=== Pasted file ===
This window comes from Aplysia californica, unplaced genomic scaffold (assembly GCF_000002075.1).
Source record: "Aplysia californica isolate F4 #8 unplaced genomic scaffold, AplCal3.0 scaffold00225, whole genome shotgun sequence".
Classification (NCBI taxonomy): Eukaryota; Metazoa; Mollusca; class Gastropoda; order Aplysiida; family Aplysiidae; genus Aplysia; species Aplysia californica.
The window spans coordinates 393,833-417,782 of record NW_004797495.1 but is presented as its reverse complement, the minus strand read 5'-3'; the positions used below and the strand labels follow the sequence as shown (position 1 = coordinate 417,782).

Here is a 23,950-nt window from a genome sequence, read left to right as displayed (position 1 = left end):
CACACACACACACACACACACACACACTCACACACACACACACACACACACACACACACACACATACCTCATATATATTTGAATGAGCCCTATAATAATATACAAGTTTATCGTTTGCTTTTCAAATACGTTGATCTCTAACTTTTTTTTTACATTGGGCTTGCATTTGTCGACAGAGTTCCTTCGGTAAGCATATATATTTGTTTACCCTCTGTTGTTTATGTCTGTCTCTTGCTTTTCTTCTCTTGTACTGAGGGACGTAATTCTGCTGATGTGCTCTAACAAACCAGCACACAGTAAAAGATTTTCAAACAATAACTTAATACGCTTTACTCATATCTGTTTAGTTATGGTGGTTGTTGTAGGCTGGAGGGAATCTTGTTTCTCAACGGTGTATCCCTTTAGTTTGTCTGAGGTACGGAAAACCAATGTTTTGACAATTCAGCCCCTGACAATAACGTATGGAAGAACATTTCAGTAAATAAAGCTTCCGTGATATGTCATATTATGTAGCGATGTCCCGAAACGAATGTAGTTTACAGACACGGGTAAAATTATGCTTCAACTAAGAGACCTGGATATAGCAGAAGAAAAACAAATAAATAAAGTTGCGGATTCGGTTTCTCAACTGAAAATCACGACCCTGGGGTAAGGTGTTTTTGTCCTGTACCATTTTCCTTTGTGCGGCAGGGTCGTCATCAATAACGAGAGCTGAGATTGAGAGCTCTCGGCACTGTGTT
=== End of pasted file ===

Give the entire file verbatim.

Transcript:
This window comes from Aplysia californica, unplaced genomic scaffold (assembly GCF_000002075.1).
Source record: "Aplysia californica isolate F4 #8 unplaced genomic scaffold, AplCal3.0 scaffold00225, whole genome shotgun sequence".
Classification (NCBI taxonomy): Eukaryota; Metazoa; Mollusca; class Gastropoda; order Aplysiida; family Aplysiidae; genus Aplysia; species Aplysia californica.
The window spans coordinates 393,833-417,782 of record NW_004797495.1 but is presented as its reverse complement, the minus strand read 5'-3'; the positions used below and the strand labels follow the sequence as shown (position 1 = coordinate 417,782).

Here is a 23,950-nt window from a genome sequence, read left to right as displayed (position 1 = left end):
CACACACACACACACACACACACACACTCACACACACACACACACACACACACACACACACACATACCTCATATATATTTGAATGAGCCCTATAATAATATACAAGTTTATCGTTTGCTTTTCAAATACGTTGATCTCTAACTTTTTTTTTACATTGGGCTTGCATTTGTCGACAGAGTTCCTTCGGTAAGCATATATATTTGTTTACCCTCTGTTGTTTATGTCTGTCTCTTGCTTTTCTTCTCTTGTACTGAGGGACGTAATTCTGCTGATGTGCTCTAACAAACCAGCACACAGTAAAAGATTTTCAAACAATAACTTAATACGCTTTACTCATATCTGTTTAGTTATGGTGGTTGTTGTAGGCTGGAGGGAATCTTGTTTCTCAACGGTGTATCCCTTTAGTTTGTCTGAGGTACGGAAAACCAATGTTTTGACAATTCAGCCCCTGACAATAACGTATGGAAGAACATTTCAGTAAATAAAGCTTCCGTGATATGTCATATTATGTAGCGATGTCCCGAAACGAATGTAGTTTACAGACACGGGTAAAATTATGCTTCAACTAAGAGACCTGGATATAGCAGAAGAAAAACAAATAAATAAAGTTGCGGATTCGGTTTCTCAACTGAAAATCACGACCCTGGGGTAAGGTGTTTTTGTCCTGTACCATTTTCCTTTGTGCGGCAGGGTCGTCATCAATAACGAGAGCTGAGATTGAGAGCTCTCGGCACTGTGTT